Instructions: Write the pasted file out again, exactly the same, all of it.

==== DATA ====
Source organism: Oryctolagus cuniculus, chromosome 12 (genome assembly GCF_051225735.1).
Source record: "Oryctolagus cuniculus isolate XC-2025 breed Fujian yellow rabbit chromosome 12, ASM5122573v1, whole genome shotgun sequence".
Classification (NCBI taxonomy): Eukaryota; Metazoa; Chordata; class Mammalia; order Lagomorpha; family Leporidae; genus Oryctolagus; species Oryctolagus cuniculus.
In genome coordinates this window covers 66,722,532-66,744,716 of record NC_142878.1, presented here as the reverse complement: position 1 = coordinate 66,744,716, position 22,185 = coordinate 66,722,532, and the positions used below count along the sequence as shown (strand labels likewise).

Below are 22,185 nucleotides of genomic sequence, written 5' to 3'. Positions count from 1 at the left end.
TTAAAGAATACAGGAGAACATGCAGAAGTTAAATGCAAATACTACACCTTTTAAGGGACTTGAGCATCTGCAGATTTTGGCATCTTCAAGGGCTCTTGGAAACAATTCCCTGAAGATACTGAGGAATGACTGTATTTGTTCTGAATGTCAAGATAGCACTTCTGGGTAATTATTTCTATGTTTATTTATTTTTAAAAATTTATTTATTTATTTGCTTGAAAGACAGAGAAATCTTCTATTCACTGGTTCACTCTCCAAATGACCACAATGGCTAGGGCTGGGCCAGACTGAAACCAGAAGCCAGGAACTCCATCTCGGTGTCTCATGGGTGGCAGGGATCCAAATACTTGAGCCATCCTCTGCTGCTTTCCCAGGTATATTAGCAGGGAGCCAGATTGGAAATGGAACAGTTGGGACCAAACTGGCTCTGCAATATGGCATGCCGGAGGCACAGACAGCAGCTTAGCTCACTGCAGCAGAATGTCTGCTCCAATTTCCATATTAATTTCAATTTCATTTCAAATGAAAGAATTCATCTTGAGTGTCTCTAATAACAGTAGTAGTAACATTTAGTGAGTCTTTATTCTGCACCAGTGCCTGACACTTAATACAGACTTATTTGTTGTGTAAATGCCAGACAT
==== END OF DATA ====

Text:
Source organism: Oryctolagus cuniculus, chromosome 12 (genome assembly GCF_051225735.1).
Source record: "Oryctolagus cuniculus isolate XC-2025 breed Fujian yellow rabbit chromosome 12, ASM5122573v1, whole genome shotgun sequence".
Classification (NCBI taxonomy): Eukaryota; Metazoa; Chordata; class Mammalia; order Lagomorpha; family Leporidae; genus Oryctolagus; species Oryctolagus cuniculus.
In genome coordinates this window covers 66,722,532-66,744,716 of record NC_142878.1, presented here as the reverse complement: position 1 = coordinate 66,744,716, position 22,185 = coordinate 66,722,532, and the positions used below count along the sequence as shown (strand labels likewise).

Below are 22,185 nucleotides of genomic sequence, written 5' to 3'. Positions count from 1 at the left end.
TTAAAGAATACAGGAGAACATGCAGAAGTTAAATGCAAATACTACACCTTTTAAGGGACTTGAGCATCTGCAGATTTTGGCATCTTCAAGGGCTCTTGGAAACAATTCCCTGAAGATACTGAGGAATGACTGTATTTGTTCTGAATGTCAAGATAGCACTTCTGGGTAATTATTTCTATGTTTATTTATTTTTAAAAATTTATTTATTTATTTGCTTGAAAGACAGAGAAATCTTCTATTCACTGGTTCACTCTCCAAATGACCACAATGGCTAGGGCTGGGCCAGACTGAAACCAGAAGCCAGGAACTCCATCTCGGTGTCTCATGGGTGGCAGGGATCCAAATACTTGAGCCATCCTCTGCTGCTTTCCCAGGTATATTAGCAGGGAGCCAGATTGGAAATGGAACAGTTGGGACCAAACTGGCTCTGCAATATGGCATGCCGGAGGCACAGACAGCAGCTTAGCTCACTGCAGCAGAATGTCTGCTCCAATTTCCATATTAATTTCAATTTCATTTCAAATGAAAGAATTCATCTTGAGTGTCTCTAATAACAGTAGTAGTAACATTTAGTGAGTCTTTATTCTGCACCAGTGCCTGACACTTAATACAGACTTATTTGTTGTGTAAATGCCAGACAT